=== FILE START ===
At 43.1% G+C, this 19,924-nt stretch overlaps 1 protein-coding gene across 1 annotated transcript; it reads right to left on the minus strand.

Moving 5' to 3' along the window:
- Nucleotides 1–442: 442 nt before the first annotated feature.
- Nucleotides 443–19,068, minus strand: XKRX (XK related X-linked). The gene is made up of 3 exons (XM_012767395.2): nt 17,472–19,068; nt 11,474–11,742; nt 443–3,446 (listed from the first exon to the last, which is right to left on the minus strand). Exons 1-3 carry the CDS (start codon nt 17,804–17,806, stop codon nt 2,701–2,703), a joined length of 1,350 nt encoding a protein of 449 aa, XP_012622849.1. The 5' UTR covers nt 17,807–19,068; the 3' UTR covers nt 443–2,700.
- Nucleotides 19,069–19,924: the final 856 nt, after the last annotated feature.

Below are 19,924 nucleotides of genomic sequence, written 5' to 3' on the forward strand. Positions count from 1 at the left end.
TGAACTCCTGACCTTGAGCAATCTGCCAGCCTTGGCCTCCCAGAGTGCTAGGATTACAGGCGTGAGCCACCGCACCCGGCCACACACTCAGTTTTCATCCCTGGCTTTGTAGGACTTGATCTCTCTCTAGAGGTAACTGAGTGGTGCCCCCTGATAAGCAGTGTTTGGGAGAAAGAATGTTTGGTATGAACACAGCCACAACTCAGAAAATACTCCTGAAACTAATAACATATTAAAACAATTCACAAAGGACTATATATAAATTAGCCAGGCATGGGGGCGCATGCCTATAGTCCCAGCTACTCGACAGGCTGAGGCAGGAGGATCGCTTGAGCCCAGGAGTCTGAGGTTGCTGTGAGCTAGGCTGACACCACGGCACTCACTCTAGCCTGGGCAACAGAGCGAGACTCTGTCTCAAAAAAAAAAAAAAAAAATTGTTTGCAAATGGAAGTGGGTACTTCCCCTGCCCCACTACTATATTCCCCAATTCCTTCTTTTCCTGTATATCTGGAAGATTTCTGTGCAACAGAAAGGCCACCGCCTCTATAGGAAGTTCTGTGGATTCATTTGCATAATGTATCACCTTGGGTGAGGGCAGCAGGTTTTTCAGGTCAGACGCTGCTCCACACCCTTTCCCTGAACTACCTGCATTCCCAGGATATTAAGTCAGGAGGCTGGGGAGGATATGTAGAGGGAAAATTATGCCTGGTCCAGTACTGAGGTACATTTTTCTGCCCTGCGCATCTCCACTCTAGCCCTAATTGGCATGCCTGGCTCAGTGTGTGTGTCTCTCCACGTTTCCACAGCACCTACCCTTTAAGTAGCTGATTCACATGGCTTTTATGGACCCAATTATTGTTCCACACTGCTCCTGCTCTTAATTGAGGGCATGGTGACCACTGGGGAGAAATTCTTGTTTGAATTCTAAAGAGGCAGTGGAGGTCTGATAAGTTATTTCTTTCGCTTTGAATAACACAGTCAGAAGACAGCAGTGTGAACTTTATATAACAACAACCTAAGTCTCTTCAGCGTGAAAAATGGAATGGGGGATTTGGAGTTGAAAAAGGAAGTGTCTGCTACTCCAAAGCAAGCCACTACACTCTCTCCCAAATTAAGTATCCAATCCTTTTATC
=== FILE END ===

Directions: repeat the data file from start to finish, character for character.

At 43.1% G+C, this 19,924-nt stretch overlaps 1 protein-coding gene across 1 annotated transcript; it reads right to left on the minus strand.

Moving 5' to 3' along the window:
- Nucleotides 1–442: 442 nt before the first annotated feature.
- Nucleotides 443–19,068, minus strand: XKRX (XK related X-linked). The gene is made up of 3 exons (XM_012767395.2): nt 17,472–19,068; nt 11,474–11,742; nt 443–3,446 (listed from the first exon to the last, which is right to left on the minus strand). Exons 1-3 carry the CDS (start codon nt 17,804–17,806, stop codon nt 2,701–2,703), a joined length of 1,350 nt encoding a protein of 449 aa, XP_012622849.1. The 5' UTR covers nt 17,807–19,068; the 3' UTR covers nt 443–2,700.
- Nucleotides 19,069–19,924: the final 856 nt, after the last annotated feature.

Below are 19,924 nucleotides of genomic sequence, written 5' to 3' on the forward strand. Positions count from 1 at the left end.
TGAACTCCTGACCTTGAGCAATCTGCCAGCCTTGGCCTCCCAGAGTGCTAGGATTACAGGCGTGAGCCACCGCACCCGGCCACACACTCAGTTTTCATCCCTGGCTTTGTAGGACTTGATCTCTCTCTAGAGGTAACTGAGTGGTGCCCCCTGATAAGCAGTGTTTGGGAGAAAGAATGTTTGGTATGAACACAGCCACAACTCAGAAAATACTCCTGAAACTAATAACATATTAAAACAATTCACAAAGGACTATATATAAATTAGCCAGGCATGGGGGCGCATGCCTATAGTCCCAGCTACTCGACAGGCTGAGGCAGGAGGATCGCTTGAGCCCAGGAGTCTGAGGTTGCTGTGAGCTAGGCTGACACCACGGCACTCACTCTAGCCTGGGCAACAGAGCGAGACTCTGTCTCAAAAAAAAAAAAAAAAAATTGTTTGCAAATGGAAGTGGGTACTTCCCCTGCCCCACTACTATATTCCCCAATTCCTTCTTTTCCTGTATATCTGGAAGATTTCTGTGCAACAGAAAGGCCACCGCCTCTATAGGAAGTTCTGTGGATTCATTTGCATAATGTATCACCTTGGGTGAGGGCAGCAGGTTTTTCAGGTCAGACGCTGCTCCACACCCTTTCCCTGAACTACCTGCATTCCCAGGATATTAAGTCAGGAGGCTGGGGAGGATATGTAGAGGGAAAATTATGCCTGGTCCAGTACTGAGGTACATTTTTCTGCCCTGCGCATCTCCACTCTAGCCCTAATTGGCATGCCTGGCTCAGTGTGTGTGTCTCTCCACGTTTCCACAGCACCTACCCTTTAAGTAGCTGATTCACATGGCTTTTATGGACCCAATTATTGTTCCACACTGCTCCTGCTCTTAATTGAGGGCATGGTGACCACTGGGGAGAAATTCTTGTTTGAATTCTAAAGAGGCAGTGGAGGTCTGATAAGTTATTTCTTTCGCTTTGAATAACACAGTCAGAAGACAGCAGTGTGAACTTTATATAACAACAACCTAAGTCTCTTCAGCGTGAAAAATGGAATGGGGGATTTGGAGTTGAAAAAGGAAGTGTCTGCTACTCCAAAGCAAGCCACTACACTCTCTCCCAAATTAAGTATCCAATCCTTTTATC